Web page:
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Marketing personalisation – more than a 'Dear John'?

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lifecycle_webWhy am I here?

A simple question worth asking that’s not easy to answer. While I am not talking about the philosophies of life, you should be asking yourself;

Why are your customers visiting your venue instead of the cafe down the road or the local shopping centre?

It seems that the savvy businesses last year got their heads around the concept of “BIG DATA” (for those of you still in the dark, we are talking about leveraging huge amounts of valuable information available from your business), and as this year is touted to be the “year of personalisation” – it begs the question: is this more than a “Dear John”?

A good example of what can only be called ‘impersonal personalisation’ comes from a good friend who recently blew out the 30 candle mark. A teacher by trade, she celebrated the way all good people do – with a classy dinner followed by a “I’m still young” nightclub crawl. Marketers beware, sending a letter titled “Congratulations, you’re 30. Have you considered life insurance?” is not a good conversation starter for a highly sensitive 30 year old recovering from the aftermath of a big night out, no matter how personalised you make it! But it had her name on there didn’t it? What could be more personal than that?

Each person that walks through your door has a different motivation and reason for being there. While it’s important to know as much as you can about your individual customers, it’s equally as important to understand why they visit you. What is their purpose?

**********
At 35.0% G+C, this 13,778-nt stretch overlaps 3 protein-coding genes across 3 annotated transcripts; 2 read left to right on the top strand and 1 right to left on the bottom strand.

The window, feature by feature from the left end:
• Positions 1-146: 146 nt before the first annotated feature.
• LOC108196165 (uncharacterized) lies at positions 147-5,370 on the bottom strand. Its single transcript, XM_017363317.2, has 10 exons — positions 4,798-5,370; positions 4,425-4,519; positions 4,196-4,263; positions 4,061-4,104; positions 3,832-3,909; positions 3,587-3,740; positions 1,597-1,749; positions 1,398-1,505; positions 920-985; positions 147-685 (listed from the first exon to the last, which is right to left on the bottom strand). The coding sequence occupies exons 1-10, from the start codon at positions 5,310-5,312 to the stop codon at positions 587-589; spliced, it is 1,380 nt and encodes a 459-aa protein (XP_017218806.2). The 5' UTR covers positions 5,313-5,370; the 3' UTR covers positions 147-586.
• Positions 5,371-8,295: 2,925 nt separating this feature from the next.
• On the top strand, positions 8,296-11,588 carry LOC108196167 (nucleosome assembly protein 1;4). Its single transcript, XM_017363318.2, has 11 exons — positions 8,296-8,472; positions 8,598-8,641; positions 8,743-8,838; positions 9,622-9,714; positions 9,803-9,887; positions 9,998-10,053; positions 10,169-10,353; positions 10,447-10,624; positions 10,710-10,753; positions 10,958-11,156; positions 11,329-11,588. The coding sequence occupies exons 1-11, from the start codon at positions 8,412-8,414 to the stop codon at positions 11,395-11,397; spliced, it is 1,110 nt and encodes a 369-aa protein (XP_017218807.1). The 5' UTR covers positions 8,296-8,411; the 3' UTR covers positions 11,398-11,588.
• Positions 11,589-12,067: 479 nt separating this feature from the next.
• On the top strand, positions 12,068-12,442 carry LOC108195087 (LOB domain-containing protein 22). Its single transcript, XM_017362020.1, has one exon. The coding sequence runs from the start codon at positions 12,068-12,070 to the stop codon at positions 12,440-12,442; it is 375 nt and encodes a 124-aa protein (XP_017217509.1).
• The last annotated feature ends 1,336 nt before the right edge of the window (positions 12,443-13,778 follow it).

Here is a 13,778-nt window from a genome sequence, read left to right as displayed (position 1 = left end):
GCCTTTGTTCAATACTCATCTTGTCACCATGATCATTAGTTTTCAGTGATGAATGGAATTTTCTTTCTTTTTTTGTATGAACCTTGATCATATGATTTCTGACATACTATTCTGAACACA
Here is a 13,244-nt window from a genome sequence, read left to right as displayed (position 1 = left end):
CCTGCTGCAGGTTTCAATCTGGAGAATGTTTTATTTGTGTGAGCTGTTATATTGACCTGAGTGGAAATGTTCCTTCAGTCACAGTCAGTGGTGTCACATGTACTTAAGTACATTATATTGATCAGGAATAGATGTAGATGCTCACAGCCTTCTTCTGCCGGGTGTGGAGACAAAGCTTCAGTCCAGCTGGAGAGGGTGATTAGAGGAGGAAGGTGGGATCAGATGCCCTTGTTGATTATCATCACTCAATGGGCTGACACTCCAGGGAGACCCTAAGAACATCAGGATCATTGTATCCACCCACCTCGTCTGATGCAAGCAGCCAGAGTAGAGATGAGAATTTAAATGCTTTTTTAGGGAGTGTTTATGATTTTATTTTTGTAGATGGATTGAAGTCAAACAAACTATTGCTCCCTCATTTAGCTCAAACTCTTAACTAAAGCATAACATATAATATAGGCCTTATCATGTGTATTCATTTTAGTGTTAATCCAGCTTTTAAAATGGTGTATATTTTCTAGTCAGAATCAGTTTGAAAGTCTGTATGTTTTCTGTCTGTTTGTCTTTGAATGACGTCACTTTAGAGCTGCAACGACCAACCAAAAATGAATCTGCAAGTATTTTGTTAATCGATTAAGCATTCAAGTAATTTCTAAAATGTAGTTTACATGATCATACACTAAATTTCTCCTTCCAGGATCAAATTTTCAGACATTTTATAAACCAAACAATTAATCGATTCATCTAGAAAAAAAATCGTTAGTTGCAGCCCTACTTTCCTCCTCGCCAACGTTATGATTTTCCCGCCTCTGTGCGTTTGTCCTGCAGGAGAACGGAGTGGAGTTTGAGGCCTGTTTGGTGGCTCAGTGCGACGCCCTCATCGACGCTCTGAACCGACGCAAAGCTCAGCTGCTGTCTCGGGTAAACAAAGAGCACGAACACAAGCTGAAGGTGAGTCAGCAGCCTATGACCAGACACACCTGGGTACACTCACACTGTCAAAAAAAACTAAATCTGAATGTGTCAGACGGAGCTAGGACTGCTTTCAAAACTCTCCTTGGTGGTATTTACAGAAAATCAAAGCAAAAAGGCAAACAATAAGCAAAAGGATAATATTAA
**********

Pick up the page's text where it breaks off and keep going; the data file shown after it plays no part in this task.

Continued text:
A recent presentation by Bernard Salt highlights the different life stages of the population and apart from a general growth in population, he also notes an increase in ethnicity groups (most notably Chinese and Indian). What’s interesting is the renewed focus on the behaviours and attitudes of these consumers over their typical demographics (age, gender, location etc). Marketers are being encouraged to profile their customers based on where they are positioned in their life stage, as the increased life expectancy delivers new, attractive markets including: child, adolescence, adult, lifestyle, retired and old.

lifecycle-graph

According to Bernard Salt, Australians in 2014 are splitting their lives into thirds as the average life expectancy has increased since prior years.  The length of adolescence or ‘teen’ years has dramatically increased since the ’70s, while new cycles including the retirement and lifestyle years have appeared as the Boomer generation ages.

Customer behaviours surrounding hospitality venues have changed significantly from being frugal in the past, where entertainment and leisure was considered a privilege to older pre-boomer generations, while Boomers consider entertainment a frequent yet structured occurrence (more self-contained such as pokies).  This behaviour differs again, with Gen Ys wanting constant, unstructured entertainment involving others (more social, eg. Online gaming).

Smart operators will ensure that their personalisation efforts in marketing will be following their life cycle trends, for example Boomers are now moving from the typical ‘work’ cycle into the ‘lifestyle’ cycle which means they generally have more disposable income, more time to enjoy it and a different outlook altogether.

There are a number of ways hospitality venues can determine your customer’s purpose including customer research, surveys, focus groups, spend analysis and conducting some in-depth profiling of your customer base.

If you need assistance in providing a more personalised experience for your customers, please contact me on 04199 789 019 or why not send me an email and kick off a conversation with “Dear Sam”.

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